By Jeff Neuenschwander / March 23rd, 2015
Attention, citizens of oprainfallia. Despite what you have heard from certain people and message boards, Nintendo is not doomed. There are no facts in rumors that they will be going down the crapper after entering the market that is mobile. They will not be leaping out of the home console market, no matter how bad things look. They will not abandon their legendary handhelds because… well, let’s face facts, it’s one of the few things that makes money consistently for Nintendo. This is not a S.N.A.F.U. moment. The situation is normal, nothing is f***ed up, all is well…
In case you missed the hubbub, here’s the long and short of it: Nintendo announced a business partnership with DeNA (pronounced D-N-A), the mobile company behind the popular cell phone gaming platform Mobage. This will not only bring Nintendo roughly 22 billion yen (about $181 million USD) worth of DeNA stock and vice-versa, but it also will allow Nintendo to make money in the mobile market by having a separate party create games using their IPs.
And almost immediately after the announcement, people bemoaned it so much that you would’ve thought that the upcoming Zelda game would be coming to iTunes instead of places like GameStop.
While there is reason to worry — as there is with everything — let’s wait before shoveling dirt on Nintendo just yet. They’re not dead as a console developer yet. That will probably come a few decades down the line when the internet in the major regions becomes strong enough to make digital the best option available.
Also, let’s not forget that war chest of Nintendo DS and Wii money that Nintendo has. According to… math… Nintendo could lose $500,000,000 a year for 20 years before they were in serious trouble. That’s quite a bit of time for a company to right the ship.
And do not forget this little philosophical nugget: Nintendo likes to view itself as a toy maker. Its most well known toy line? Its video game consoles. This isn’t changing anytime soon, especially with what appears to be something new coming under the project name “NX”.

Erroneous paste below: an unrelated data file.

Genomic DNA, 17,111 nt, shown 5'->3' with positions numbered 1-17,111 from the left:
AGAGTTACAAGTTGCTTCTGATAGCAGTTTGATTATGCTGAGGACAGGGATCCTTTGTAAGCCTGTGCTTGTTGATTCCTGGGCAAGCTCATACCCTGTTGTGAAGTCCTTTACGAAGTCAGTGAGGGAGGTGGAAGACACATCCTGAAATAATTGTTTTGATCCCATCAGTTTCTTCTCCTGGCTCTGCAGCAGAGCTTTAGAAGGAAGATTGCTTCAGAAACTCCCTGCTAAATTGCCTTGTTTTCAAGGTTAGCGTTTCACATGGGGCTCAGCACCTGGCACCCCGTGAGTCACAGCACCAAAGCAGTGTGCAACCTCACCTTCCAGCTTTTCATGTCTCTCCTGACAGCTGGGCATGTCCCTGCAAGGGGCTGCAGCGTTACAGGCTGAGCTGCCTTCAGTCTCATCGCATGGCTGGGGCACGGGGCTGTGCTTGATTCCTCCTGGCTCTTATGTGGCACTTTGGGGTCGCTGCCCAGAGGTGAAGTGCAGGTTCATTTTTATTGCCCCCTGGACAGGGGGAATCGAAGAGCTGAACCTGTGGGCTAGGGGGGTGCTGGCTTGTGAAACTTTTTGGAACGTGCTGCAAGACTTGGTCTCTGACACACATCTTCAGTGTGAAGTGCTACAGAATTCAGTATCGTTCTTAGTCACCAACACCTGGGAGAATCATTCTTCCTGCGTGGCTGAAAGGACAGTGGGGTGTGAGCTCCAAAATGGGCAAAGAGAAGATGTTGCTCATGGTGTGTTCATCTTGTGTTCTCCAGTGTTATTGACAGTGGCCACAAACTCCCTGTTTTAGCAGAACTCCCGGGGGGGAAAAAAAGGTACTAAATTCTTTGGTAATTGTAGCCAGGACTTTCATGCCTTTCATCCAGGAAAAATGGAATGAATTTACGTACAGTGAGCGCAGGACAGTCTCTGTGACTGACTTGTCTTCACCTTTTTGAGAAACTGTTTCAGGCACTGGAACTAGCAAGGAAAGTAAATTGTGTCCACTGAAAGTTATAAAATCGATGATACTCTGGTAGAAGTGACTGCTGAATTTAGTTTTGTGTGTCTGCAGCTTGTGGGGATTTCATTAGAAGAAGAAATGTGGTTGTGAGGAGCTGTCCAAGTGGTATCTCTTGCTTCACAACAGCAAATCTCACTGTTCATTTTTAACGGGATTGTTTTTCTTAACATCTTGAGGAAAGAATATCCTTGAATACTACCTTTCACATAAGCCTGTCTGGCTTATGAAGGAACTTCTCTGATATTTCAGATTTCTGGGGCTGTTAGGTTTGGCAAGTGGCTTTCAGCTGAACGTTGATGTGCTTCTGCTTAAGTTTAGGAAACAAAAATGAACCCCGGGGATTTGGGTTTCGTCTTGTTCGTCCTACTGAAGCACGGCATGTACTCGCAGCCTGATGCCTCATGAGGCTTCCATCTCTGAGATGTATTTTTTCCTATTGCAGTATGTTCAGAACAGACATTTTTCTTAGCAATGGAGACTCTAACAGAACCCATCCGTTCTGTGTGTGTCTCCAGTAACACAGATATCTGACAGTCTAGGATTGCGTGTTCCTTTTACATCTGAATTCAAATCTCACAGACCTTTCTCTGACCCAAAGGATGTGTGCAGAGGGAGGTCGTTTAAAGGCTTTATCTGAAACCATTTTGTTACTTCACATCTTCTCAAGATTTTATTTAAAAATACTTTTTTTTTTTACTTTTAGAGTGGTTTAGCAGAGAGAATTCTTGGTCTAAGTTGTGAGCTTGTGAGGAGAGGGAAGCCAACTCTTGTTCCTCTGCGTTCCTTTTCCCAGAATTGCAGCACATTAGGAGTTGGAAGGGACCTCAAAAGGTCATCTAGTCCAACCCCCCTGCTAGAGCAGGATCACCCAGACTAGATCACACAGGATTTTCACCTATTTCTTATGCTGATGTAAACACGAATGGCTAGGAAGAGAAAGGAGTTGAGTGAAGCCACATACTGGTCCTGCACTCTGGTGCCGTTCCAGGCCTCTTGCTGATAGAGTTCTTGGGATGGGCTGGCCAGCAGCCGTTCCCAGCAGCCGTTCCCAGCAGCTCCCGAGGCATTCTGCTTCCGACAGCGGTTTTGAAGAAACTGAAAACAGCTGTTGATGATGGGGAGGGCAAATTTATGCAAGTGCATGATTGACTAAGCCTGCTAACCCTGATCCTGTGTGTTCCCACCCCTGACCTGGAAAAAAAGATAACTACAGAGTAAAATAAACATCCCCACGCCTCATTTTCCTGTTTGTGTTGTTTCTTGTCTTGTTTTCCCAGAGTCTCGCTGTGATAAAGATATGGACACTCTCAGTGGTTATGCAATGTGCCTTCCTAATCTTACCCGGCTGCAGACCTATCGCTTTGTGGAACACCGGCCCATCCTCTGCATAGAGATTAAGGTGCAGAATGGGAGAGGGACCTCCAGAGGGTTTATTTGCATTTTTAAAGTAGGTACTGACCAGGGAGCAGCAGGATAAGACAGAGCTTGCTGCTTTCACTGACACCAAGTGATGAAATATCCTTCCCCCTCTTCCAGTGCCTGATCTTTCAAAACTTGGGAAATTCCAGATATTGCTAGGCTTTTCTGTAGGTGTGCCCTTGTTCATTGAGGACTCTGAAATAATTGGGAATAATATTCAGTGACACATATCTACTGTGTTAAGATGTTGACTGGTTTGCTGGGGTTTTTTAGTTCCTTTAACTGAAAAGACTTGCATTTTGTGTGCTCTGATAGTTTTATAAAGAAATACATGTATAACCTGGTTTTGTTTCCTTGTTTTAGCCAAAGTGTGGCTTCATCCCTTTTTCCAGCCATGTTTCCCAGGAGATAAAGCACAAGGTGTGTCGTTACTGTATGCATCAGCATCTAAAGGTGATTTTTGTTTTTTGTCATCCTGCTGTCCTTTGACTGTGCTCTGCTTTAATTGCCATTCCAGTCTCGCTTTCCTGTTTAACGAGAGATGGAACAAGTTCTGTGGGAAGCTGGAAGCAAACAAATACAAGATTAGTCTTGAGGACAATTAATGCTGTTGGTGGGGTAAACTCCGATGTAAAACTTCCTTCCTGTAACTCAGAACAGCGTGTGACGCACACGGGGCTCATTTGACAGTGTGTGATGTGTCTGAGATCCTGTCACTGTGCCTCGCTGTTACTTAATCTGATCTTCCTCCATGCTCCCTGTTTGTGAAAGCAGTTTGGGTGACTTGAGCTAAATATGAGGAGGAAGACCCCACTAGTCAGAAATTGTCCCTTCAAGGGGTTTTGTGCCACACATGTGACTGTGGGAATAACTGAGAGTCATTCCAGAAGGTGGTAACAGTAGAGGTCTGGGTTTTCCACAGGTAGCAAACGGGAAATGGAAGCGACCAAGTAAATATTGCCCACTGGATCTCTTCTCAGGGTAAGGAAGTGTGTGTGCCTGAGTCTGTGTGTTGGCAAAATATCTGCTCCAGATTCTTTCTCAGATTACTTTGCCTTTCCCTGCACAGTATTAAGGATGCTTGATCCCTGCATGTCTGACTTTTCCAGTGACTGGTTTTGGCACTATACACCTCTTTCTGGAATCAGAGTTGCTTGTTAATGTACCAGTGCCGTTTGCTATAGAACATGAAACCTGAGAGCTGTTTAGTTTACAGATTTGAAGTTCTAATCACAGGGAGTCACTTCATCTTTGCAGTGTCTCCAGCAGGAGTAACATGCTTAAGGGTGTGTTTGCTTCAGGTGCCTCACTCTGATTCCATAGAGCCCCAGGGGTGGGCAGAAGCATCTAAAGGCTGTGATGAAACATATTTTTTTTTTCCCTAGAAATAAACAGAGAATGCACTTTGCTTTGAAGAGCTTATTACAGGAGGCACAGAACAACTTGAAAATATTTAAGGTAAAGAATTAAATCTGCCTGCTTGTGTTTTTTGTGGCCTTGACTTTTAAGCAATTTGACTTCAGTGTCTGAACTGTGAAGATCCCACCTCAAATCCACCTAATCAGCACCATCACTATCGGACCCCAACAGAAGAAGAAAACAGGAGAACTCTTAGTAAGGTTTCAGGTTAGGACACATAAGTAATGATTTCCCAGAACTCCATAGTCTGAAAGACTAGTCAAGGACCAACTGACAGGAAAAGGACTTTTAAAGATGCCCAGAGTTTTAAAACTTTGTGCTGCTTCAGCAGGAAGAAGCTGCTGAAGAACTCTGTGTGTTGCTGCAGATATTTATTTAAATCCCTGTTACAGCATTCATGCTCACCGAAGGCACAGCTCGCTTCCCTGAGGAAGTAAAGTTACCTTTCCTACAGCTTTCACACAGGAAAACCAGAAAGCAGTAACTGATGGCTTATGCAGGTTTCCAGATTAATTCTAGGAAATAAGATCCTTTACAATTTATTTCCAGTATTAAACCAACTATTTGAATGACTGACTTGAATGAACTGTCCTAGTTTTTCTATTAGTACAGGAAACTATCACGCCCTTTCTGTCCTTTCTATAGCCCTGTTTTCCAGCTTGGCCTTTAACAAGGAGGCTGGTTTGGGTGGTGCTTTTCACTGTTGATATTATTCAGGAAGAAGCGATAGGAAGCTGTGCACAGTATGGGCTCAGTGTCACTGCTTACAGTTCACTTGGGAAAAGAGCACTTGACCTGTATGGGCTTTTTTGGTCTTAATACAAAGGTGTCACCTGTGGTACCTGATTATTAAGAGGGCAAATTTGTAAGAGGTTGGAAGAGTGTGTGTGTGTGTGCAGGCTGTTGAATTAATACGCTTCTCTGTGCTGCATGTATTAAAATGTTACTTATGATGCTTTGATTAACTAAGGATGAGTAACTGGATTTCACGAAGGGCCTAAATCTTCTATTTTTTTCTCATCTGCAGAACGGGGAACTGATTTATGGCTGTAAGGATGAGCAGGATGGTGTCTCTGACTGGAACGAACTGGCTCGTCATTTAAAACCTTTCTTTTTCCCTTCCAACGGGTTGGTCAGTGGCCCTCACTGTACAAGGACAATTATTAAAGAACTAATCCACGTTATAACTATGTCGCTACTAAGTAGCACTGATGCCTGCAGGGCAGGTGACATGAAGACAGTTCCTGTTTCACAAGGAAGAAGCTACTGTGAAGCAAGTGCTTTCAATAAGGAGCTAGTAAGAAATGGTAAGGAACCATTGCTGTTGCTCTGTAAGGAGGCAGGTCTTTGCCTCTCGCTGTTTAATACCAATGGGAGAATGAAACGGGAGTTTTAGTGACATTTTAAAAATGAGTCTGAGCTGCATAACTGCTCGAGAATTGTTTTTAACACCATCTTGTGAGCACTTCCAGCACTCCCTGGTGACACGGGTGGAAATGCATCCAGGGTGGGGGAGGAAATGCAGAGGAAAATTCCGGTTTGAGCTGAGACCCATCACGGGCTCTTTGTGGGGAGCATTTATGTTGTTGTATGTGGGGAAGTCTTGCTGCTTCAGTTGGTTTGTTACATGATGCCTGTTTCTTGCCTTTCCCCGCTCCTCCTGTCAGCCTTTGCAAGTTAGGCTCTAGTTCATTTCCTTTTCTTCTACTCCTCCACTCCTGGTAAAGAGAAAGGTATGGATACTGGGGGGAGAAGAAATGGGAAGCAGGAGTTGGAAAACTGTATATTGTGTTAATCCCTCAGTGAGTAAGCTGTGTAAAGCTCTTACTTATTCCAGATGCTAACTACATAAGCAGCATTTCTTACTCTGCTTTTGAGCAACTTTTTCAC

AND let’s also remember that many of the games coming to the Nintendo consoles have something that would make it difficult to play on mobile… well, two things: size of the game and button controls. Something like a 3D Zelda or 3D Mario game won’t find itself on mobile. And the controls on mobile devices are legendary for how terrible they are for something that requires buttons, making something like a traditional 2D Mario game difficult to play.
So, at the very least, the future home consoles that are still in the minds of the developers are still safe. And I’d imagine that handhelds are safe for the time being for a couple of reasons. For one, Nintendo handhelds have always outsold the Nintendo home consoles. And between the 3DS and the Wii U, the 3DS is the one making the money.
So why jump into the market in the first place… besides the fact that smartphones have become so advanced that you can put full RPGs on them (granted, RPGs that came out long ago like the one above, but still), and that you can make serious bank if you have a game succeed in that marketplace? Wasn’t Nintendo shying away from this type of thing? Well, yeah, but a number of things happened.
The most obvious is that the Wii U didn’t take off like they expected. The problems started with the message way back at E3 2011 when all they showed and talked about was the controller, leaving many people questioning if it was a console or a peripheral for the Wii.